Board votes to keep 8 controversial books on St. Johns County school shelves

Parents who spoke out against books in question say fight isn’t over

ST. JOHNS COUNTY, Fla. – Eight controversial books will stay on St. Johns County school shelves despite another heated debate about them on Thursday.

A St. Johns County parent appealed a previous decision, saying the books contain sexually explicit content, child pornography, suicide and child abuse.

“It’s a sad day in America when we have little kids reading pornography in school, approved by you scum up there,” said St. Johns County graduate Doug Russo, who recently finished third in the District 3 School Board race.

Russo was later kicked out of the meeting after an argument erupted with another person in attendance.

Parents and St. Johns County graduates were split over the books at Thursday’s St. Johns County School Board meeting.

“Censoring the students’ reading is not protecting them, it’s a way to avoid teaching them important lessons,” said parent Tamara Whitaker. “You may be able to censor the readings, but you can’t censure reality.”

At times, the debate got heated.

Parent Jean Moore read what she considers to be a sexually explicit passage from one of the books: “‘My hands slid into his hair, just as he gripped my thighs and hoisted one of my legs over his shoulder.’”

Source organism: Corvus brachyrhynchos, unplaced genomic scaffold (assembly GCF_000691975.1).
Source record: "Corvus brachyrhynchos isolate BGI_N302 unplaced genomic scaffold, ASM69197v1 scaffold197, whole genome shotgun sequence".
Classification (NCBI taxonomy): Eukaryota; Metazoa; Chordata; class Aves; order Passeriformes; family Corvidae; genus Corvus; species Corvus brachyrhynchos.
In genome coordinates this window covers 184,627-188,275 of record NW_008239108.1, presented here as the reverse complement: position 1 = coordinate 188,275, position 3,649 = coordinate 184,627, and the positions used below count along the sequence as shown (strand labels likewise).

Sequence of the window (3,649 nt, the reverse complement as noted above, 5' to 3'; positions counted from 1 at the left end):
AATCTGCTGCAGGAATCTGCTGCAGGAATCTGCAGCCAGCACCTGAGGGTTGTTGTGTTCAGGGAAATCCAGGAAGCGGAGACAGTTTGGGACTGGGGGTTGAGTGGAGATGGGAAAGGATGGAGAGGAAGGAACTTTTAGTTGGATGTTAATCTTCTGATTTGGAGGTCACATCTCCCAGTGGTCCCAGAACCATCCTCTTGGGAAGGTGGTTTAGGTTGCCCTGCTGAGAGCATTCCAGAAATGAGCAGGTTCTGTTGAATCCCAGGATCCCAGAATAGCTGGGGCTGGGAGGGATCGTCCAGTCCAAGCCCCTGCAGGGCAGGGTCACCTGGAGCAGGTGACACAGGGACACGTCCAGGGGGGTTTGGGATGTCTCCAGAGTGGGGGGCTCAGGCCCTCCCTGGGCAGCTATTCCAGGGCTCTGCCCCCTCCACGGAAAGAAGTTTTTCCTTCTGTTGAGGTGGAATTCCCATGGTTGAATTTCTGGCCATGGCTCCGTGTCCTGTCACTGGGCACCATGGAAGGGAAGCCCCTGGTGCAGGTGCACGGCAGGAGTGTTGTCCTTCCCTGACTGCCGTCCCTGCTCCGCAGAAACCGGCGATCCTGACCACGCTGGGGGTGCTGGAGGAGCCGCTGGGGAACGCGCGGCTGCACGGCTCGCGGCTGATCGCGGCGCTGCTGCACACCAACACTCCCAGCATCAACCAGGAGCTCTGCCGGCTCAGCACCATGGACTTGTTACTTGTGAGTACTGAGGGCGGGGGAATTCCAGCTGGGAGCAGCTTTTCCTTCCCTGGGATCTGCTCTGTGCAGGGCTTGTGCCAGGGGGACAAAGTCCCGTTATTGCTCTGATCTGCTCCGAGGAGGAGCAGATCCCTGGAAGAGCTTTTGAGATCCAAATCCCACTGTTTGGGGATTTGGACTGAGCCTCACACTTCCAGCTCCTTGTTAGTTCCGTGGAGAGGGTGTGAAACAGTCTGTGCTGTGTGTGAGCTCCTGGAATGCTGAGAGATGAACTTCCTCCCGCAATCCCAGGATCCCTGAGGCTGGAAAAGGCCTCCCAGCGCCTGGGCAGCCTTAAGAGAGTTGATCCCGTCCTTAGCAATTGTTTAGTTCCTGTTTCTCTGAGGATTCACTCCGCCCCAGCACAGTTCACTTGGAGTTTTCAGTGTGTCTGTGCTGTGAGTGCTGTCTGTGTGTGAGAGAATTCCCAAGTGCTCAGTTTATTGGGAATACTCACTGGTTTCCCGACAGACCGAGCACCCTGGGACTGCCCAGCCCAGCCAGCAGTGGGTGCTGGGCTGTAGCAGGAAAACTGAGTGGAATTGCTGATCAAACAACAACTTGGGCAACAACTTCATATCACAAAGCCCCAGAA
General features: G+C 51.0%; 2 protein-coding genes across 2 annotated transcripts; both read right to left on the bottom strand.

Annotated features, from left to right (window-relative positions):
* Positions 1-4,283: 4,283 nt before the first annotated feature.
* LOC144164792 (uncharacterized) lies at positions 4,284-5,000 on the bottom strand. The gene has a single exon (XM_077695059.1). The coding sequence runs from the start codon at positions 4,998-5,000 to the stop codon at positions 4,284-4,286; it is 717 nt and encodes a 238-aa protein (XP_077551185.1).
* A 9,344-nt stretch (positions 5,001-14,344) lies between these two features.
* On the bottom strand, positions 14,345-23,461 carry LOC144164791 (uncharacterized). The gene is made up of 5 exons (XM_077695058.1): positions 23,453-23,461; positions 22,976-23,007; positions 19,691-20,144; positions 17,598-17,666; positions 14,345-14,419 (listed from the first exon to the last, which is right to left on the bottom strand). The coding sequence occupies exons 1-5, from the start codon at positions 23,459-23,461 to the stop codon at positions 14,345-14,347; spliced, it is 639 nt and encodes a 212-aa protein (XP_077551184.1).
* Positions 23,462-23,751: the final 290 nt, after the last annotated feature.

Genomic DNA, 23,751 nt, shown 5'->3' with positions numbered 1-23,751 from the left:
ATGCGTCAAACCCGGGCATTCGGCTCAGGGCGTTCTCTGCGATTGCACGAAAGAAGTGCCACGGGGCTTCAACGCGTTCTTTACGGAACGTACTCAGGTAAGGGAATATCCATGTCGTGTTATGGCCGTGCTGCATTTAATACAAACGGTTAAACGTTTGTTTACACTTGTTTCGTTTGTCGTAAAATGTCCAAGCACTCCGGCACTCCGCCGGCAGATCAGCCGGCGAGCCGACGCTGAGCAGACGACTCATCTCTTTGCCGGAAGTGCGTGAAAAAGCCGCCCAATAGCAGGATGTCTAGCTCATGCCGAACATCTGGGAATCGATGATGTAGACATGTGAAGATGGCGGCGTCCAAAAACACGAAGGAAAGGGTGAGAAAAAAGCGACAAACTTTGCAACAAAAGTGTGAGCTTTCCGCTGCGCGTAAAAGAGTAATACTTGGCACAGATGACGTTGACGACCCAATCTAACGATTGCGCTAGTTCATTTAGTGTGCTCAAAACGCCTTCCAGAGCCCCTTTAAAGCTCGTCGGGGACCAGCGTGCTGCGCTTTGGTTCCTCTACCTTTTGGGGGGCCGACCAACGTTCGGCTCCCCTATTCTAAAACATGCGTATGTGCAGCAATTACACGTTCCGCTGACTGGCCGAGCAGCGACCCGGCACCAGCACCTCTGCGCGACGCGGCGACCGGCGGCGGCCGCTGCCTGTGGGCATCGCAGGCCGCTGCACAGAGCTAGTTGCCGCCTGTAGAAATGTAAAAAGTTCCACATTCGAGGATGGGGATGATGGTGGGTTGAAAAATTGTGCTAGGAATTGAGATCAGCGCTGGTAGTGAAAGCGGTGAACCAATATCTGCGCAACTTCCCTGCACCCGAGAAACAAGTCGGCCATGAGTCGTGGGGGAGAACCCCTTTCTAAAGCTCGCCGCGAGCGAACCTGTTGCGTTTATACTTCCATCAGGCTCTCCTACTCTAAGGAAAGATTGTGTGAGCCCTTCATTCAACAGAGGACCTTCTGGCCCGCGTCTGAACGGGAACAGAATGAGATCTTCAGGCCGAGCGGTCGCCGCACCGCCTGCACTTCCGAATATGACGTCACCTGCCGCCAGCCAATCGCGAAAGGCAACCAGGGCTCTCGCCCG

Moore, who has appealed a total of 47 library books, appealed the district’s May ruling to keep the books. They are now either restricted to specific grade levels or have content warnings associated with them. Moore said the literature she’s concerned about references sexuality, race relations and suicide.

Titles include: “Thirteen Reasons Why” by Jay Asher, “Breakaways” by Cathy C. Johnson, “Lucky” by Alice Sebold, “Sold” by Patricia McCormick, “The Perks of Being a Wallflower” by Stephen Chbosky, “This Book is Anti Racist” by Tiffany Jewell, “A Court of Frost and Starlight” by Sarah J Maas and “The Bluest Eye” by Toni Morrison.

School board members decided on the fate of the books following a five-hour discussion. Board members voted 3-2 to keep them.

Parents who spoke out against the books in question said the fight isn’t over.

St. Johns County School District Superintendent Tim Forson supported the board’s original decision to keep the books.

About the Author:

Tarik anchors the 4, 5:30 and 6:30 p.m. weekday newscasts and reports with the I-TEAM.